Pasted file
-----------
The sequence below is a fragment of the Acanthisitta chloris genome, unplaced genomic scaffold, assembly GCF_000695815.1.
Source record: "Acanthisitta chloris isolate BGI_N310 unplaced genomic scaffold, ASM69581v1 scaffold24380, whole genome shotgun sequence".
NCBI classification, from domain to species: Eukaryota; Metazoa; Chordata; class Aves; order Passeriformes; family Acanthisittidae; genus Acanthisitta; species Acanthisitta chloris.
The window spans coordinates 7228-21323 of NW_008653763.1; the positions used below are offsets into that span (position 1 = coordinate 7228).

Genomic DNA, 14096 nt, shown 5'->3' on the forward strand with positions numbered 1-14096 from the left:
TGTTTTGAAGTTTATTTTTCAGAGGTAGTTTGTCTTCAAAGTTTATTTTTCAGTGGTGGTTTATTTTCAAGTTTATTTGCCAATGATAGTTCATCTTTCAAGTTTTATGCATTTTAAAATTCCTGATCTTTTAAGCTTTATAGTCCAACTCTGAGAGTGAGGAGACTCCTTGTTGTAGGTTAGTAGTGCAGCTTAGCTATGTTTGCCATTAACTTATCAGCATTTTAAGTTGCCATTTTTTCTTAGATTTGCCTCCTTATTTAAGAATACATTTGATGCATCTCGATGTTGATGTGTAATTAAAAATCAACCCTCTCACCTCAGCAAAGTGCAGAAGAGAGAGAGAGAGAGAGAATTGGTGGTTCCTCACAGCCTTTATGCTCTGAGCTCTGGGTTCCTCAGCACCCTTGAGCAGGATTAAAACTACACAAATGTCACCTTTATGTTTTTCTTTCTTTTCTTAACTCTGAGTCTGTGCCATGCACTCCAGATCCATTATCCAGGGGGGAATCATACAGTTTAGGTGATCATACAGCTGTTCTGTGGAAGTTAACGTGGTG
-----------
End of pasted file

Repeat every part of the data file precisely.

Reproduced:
The sequence below is a fragment of the Acanthisitta chloris genome, unplaced genomic scaffold, assembly GCF_000695815.1.
Source record: "Acanthisitta chloris isolate BGI_N310 unplaced genomic scaffold, ASM69581v1 scaffold24380, whole genome shotgun sequence".
NCBI classification, from domain to species: Eukaryota; Metazoa; Chordata; class Aves; order Passeriformes; family Acanthisittidae; genus Acanthisitta; species Acanthisitta chloris.
The window spans coordinates 7228-21323 of NW_008653763.1; the positions used below are offsets into that span (position 1 = coordinate 7228).

Genomic DNA, 14096 nt, shown 5'->3' on the forward strand with positions numbered 1-14096 from the left:
TGTTTTGAAGTTTATTTTTCAGAGGTAGTTTGTCTTCAAAGTTTATTTTTCAGTGGTGGTTTATTTTCAAGTTTATTTGCCAATGATAGTTCATCTTTCAAGTTTTATGCATTTTAAAATTCCTGATCTTTTAAGCTTTATAGTCCAACTCTGAGAGTGAGGAGACTCCTTGTTGTAGGTTAGTAGTGCAGCTTAGCTATGTTTGCCATTAACTTATCAGCATTTTAAGTTGCCATTTTTTCTTAGATTTGCCTCCTTATTTAAGAATACATTTGATGCATCTCGATGTTGATGTGTAATTAAAAATCAACCCTCTCACCTCAGCAAAGTGCAGAAGAGAGAGAGAGAGAGAGAATTGGTGGTTCCTCACAGCCTTTATGCTCTGAGCTCTGGGTTCCTCAGCACCCTTGAGCAGGATTAAAACTACACAAATGTCACCTTTATGTTTTTCTTTCTTTTCTTAACTCTGAGTCTGTGCCATGCACTCCAGATCCATTATCCAGGGGGGAATCATACAGTTTAGGTGATCATACAGCTGTTCTGTGGAAGTTAACGTGGTG